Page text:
Thomas Roessler, W3C <[hidden email]> (@roessler)
Begin forwarded message:
> From: The IESG <[hidden email]>
> Subject: WG Action: Formed Web PKI OPS (wpkops)
> Date: February 26, 2013 18:58:52 +0100
> To: IETF-Announce <[hidden email]>
> Cc: wpkops WG <[hidden email]>
> A new IETF working group has been formed in the Operations and Management
> Area. For additional information please contact the Area Directors or the
> WG Chairs.
> Web PKI OPS (wpkops)
> Current Status: Proposed Working Group
> Sharon Boeyen <[hidden email]>
> Tim Moses <[hidden email]>
> Assigned Area Director:
> Ronald Bonica <[hidden email]>
> Mailing list
> Address: [hidden email]
> To Subscribe: https://www.ietf.org/mailman/listinfo/wpkops
> Archive: http://www.ietf.org/mail-archive/web/wpkops/
> Charter of Working Group:
> The Web Public Key Infrastructure (PKI) is the set of systems,
> policies, and procedures used to protect the confidentiality,
> integrity, and authenticity of communications between Web
> browsers and Web content servers. The Web PKI is used in
> conjunction with security protocols such as TLS/SSL and OCSP.
> More specifically, the Web PKI (as considered here) consists of
> the fields included in the certificates issued to Web content
> and application providers by Certification Authorities (CAs),
> the certificate status services provided by the Authorities to
> Web browsers and their users, and the TLS/SSL protocol stacks
> embedded in web servers and browsers.
> The Web PKI Operations (wpkops) working group will work to
> improve the consistency of Web security behavior. It will
> address the problems caused by the many hundreds of variations
> of the Web PKI currently in use:
> - For end-users (i.e. relying parties), there is no clear view
> of whether certificate "problems" remain once they see an
> indication of a "good" connection. For instance, in some
> browsers, a "good" indication is displayed when a "revoked"
> response has been received and "accepted" by the user,
> whereas other browsers refuse to display the contents under
> these circumstances.
> - Many certificate holders are unsure which browser versions
> will reject their certificate if certain certificate profiles
> are not met, such as a subject public key that does not
> satisfy a minimum key size, or a certificate policies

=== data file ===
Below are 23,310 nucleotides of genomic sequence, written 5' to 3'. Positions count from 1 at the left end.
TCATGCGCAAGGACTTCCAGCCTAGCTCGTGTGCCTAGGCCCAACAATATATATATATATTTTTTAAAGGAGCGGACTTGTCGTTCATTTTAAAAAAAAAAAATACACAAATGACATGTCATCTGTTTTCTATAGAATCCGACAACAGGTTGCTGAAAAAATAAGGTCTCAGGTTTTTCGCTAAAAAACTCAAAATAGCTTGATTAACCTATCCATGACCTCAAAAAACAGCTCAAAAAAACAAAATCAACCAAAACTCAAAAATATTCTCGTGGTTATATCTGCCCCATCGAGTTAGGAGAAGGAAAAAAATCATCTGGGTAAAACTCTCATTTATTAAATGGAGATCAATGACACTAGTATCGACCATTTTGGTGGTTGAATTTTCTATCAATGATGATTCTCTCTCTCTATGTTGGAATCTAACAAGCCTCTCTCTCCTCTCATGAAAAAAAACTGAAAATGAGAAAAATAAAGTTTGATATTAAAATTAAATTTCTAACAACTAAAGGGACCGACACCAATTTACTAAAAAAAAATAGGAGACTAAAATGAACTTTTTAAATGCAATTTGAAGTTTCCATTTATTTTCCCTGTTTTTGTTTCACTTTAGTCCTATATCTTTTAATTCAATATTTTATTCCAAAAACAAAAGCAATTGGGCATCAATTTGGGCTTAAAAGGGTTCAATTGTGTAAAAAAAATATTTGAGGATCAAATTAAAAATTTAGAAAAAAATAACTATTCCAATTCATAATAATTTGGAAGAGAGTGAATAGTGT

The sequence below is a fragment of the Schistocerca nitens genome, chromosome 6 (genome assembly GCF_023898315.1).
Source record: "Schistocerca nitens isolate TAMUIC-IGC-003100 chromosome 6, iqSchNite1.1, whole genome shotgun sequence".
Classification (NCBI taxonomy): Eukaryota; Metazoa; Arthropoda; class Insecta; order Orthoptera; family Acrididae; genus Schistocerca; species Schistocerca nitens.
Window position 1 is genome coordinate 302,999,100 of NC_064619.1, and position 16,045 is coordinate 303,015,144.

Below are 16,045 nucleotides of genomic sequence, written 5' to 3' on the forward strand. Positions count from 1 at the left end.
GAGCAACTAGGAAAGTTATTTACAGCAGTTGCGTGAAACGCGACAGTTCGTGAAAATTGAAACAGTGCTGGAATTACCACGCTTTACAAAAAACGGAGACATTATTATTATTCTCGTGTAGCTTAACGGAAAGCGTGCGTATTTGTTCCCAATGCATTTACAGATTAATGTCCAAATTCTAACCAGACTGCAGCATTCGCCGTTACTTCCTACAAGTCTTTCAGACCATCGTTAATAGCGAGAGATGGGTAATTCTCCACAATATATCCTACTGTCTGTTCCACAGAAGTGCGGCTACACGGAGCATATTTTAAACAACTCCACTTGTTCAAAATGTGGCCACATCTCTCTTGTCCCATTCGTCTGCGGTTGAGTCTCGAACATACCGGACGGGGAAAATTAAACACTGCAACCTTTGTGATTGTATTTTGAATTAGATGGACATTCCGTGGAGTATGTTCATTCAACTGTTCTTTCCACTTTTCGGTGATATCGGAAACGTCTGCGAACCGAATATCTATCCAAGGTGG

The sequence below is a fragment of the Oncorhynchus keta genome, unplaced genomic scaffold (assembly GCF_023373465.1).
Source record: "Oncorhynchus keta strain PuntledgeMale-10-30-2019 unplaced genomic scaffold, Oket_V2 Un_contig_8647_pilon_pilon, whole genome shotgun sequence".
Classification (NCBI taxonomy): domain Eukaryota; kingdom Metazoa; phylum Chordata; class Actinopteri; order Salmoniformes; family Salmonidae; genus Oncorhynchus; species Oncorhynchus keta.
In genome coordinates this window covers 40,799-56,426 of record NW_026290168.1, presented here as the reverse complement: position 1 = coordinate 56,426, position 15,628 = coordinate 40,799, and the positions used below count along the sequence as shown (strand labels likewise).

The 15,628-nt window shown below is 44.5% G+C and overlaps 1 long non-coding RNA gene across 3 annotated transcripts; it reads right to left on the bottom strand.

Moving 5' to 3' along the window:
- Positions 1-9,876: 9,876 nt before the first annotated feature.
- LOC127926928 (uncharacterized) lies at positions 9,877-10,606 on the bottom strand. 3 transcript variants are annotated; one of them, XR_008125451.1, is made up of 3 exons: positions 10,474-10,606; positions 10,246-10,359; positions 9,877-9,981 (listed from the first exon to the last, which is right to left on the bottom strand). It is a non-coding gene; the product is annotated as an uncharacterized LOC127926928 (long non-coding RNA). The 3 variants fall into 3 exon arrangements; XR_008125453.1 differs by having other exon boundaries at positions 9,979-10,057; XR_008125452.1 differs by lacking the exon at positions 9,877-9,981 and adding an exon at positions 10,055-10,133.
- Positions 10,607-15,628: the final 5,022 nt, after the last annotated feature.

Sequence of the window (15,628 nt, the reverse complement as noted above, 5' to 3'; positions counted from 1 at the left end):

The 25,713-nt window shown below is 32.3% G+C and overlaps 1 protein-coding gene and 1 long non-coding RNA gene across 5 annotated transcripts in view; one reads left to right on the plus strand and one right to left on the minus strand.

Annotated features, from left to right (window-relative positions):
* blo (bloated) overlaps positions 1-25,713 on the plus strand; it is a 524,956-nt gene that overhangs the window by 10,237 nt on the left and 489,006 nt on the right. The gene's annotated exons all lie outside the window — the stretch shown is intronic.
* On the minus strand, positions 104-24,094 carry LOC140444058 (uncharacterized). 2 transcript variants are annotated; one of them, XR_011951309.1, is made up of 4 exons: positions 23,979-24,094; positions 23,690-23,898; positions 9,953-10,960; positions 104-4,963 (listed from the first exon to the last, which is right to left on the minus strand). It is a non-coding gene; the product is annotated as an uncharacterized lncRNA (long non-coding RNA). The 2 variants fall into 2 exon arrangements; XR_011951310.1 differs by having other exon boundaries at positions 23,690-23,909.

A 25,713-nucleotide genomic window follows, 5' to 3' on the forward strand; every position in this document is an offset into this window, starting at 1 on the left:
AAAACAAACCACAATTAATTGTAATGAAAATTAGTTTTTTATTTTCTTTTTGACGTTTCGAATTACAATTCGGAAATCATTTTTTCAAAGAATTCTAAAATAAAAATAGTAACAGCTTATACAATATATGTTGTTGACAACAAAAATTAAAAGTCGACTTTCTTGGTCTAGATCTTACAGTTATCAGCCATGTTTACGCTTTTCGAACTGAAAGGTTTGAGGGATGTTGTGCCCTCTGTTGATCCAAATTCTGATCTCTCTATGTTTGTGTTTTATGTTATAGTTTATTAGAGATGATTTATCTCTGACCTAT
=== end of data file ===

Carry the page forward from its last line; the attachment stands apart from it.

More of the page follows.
> extension that does not contain a particular standard policy
> - Certificate issuers (i.e., CAs) find it difficult to predict
> whether a certificate chain with certain characteristics will
> be accepted. For instance, some browsers include a nonce in
> their OCSP requests and expect one in the corresponding
> responses, not all servers include a nonce in their replies,
> and this means some certificate chains will validate while
> others won't.
> The working group's goal is to describe how the Web PKI
> "actually" works in the set of browsers and servers that are in
> common use today. To that end, the working group will document
> current and historic browser and server behavior. For each
> this will include:
> - The trust model on which it is based;
> - The contents and processing of fields and extensions;
> - The processing of the various revocation schemes;
> - How the TLS stack deals with PKI, including varying
> interpretations and implementation errors, as well as state
> changes visible to the user.
> - The state changes that are visible to and/or controlled by
> the user (to help predict the decisions that will be made the
> users and so determine the effectiveness of the Web PKI).
> - Identification of when Web PKI mechanisms are reused by other
> applications and implications of that reuse.
> Where appropriate, specific products and specific versions of
> those products will be identified, but recording the design
> details of the user interfaces of specific products is not
> Only server-authentication behavior encountered in more than 0.1
> percent of connections made by desktop and mobile browsers is to
> be considered. While it is not intended to apply the threshold
> with any precision, it will be used to justify the inclusion or
> exclusion of a technique.
> A number of activities are outside the immedaiate scope of this
> working group, but might be considered in future re-chartering
> activity or included in the work of other working groups:
> - The working group will not work to describe how thw Web PKI
> "should work.
> - The working group will not examine the certification
> practices of certificate issuers.
> - The working group will not investigate applications (such as
> client authentication, document signing, code signing, and
> email) that often use the same trust anchors and certificate
> processing mechanisms as those used for Web server
> Given the urgency of the required developments and the scale of
> the task, it is agreed that adherence to the published
> milestones will take precedence over completeness of the
> results, without sacrificing technical correctness.
> Jun 2013 - First WG draft of 'trust model' document
> Oct 2013 - First WG draft of 'certificate revocation' document
> Oct 2013 - First WG draft of 'TLS stack operation' document
> Feb 2014 - First WG draft of 'field and extension processing for
> certificates, CRLs, and OCSP responses' document
> Jun 2014 - IESG submission of 'trust model' document
> Jun 2014 - IESG submission of 'TLS stack operation' document
> Oct 2014 - IESG submission of 'certificate revocation' document
> Feb 2015 - IESG submission of 'field and extension processing for
> certificates, CRLs, and OCSP responses'
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